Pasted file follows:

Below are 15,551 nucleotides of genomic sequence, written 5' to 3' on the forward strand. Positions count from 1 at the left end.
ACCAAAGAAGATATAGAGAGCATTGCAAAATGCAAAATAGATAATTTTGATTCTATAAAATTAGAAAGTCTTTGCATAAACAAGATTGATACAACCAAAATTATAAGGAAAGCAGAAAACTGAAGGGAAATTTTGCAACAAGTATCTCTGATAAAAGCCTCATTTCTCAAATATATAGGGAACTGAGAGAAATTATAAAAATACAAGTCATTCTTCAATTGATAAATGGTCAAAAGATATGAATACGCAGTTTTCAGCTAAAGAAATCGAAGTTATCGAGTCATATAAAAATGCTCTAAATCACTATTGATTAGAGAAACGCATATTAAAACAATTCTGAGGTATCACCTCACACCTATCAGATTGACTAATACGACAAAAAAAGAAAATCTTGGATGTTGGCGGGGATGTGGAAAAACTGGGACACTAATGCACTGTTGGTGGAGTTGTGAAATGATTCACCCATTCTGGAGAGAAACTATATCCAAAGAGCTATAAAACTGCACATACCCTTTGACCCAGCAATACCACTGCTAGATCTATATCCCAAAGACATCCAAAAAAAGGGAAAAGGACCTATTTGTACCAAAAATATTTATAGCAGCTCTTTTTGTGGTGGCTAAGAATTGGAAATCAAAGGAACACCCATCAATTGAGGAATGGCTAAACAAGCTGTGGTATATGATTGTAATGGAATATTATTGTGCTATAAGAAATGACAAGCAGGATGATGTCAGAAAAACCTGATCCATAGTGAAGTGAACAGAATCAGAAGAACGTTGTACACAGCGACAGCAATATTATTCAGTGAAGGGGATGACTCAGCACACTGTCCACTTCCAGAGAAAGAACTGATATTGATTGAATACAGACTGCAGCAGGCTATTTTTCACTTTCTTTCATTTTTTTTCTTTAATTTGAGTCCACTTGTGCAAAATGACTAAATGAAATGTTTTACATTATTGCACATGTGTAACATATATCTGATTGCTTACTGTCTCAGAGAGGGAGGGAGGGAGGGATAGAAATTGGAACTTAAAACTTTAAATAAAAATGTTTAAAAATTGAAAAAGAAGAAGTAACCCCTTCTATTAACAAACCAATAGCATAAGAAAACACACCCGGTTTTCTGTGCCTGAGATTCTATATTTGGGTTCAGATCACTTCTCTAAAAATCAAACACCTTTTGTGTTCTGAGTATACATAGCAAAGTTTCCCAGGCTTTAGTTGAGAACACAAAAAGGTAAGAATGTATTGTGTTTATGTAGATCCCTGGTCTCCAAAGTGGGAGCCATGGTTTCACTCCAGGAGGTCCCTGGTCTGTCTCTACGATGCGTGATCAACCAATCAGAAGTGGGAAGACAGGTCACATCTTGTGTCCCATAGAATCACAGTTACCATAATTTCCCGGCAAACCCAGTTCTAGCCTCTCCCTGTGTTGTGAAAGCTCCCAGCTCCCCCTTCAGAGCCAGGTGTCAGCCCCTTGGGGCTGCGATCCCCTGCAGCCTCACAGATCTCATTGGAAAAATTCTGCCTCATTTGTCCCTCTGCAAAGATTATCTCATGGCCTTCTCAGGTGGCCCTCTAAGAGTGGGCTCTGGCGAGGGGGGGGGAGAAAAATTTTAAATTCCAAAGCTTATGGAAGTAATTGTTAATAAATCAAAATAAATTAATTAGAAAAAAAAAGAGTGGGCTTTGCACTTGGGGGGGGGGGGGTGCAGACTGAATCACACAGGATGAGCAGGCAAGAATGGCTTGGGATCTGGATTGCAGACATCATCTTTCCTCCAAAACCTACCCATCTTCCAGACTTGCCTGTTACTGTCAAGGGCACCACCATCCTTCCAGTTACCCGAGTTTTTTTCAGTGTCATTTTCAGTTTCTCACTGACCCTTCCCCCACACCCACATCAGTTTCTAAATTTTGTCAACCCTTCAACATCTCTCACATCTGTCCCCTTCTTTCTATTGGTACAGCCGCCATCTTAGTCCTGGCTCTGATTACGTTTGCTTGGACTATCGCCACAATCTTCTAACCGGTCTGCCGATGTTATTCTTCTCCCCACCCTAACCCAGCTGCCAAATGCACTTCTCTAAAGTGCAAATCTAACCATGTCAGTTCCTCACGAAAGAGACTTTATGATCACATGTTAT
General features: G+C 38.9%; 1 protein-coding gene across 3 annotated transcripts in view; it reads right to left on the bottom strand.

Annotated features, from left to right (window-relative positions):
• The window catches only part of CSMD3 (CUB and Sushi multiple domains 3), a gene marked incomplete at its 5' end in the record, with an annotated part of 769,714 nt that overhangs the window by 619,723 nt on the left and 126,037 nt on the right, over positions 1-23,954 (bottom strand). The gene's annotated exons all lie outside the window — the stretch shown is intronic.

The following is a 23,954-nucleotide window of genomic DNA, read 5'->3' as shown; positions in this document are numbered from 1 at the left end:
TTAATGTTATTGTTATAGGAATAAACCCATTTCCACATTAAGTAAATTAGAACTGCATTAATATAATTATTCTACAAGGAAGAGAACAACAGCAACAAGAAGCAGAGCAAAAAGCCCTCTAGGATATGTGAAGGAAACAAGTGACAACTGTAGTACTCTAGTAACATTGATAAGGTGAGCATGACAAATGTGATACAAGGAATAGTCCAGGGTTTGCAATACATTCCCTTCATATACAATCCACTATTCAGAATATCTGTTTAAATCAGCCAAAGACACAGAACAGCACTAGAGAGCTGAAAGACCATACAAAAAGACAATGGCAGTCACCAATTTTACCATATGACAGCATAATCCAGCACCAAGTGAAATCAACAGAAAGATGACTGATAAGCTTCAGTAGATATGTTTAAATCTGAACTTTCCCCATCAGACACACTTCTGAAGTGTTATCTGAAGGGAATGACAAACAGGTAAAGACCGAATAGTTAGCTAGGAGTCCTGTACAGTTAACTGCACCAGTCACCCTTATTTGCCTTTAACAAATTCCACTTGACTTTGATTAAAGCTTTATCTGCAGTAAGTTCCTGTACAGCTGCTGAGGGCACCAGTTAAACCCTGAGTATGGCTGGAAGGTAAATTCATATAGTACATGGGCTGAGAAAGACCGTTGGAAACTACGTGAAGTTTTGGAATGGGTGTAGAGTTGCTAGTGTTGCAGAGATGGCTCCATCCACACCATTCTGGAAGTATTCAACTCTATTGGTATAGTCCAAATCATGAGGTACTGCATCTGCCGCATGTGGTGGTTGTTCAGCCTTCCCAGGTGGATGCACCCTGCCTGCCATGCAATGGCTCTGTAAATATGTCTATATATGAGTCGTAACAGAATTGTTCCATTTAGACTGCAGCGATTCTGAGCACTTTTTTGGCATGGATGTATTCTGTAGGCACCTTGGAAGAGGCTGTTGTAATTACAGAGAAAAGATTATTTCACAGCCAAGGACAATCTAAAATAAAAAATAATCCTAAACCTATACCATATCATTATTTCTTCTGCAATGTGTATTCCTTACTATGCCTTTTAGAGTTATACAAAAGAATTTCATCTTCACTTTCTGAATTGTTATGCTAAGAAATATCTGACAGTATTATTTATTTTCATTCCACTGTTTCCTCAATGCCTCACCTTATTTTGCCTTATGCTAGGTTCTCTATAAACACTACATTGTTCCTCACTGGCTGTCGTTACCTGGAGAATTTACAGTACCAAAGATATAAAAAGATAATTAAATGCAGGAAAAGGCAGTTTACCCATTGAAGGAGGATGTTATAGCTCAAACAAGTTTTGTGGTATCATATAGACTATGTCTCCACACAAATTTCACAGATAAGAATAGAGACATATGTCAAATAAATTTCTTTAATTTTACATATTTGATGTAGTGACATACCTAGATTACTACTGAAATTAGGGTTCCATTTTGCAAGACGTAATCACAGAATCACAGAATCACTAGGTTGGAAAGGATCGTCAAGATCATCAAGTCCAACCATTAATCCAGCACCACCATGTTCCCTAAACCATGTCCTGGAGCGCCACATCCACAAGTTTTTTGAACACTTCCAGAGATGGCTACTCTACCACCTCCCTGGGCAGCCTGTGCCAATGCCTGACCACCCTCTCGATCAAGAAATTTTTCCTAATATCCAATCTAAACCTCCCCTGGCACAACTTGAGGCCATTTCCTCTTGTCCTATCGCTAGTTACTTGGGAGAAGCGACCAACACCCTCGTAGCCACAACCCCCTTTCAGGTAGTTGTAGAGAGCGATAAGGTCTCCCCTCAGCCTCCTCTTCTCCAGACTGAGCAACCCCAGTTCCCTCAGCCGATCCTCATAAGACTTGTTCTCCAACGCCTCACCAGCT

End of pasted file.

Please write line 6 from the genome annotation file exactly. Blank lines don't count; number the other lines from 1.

The following is a 23,954-nucleotide window of genomic DNA, read 5'->3' as shown; positions in this document are numbered from 1 at the left end: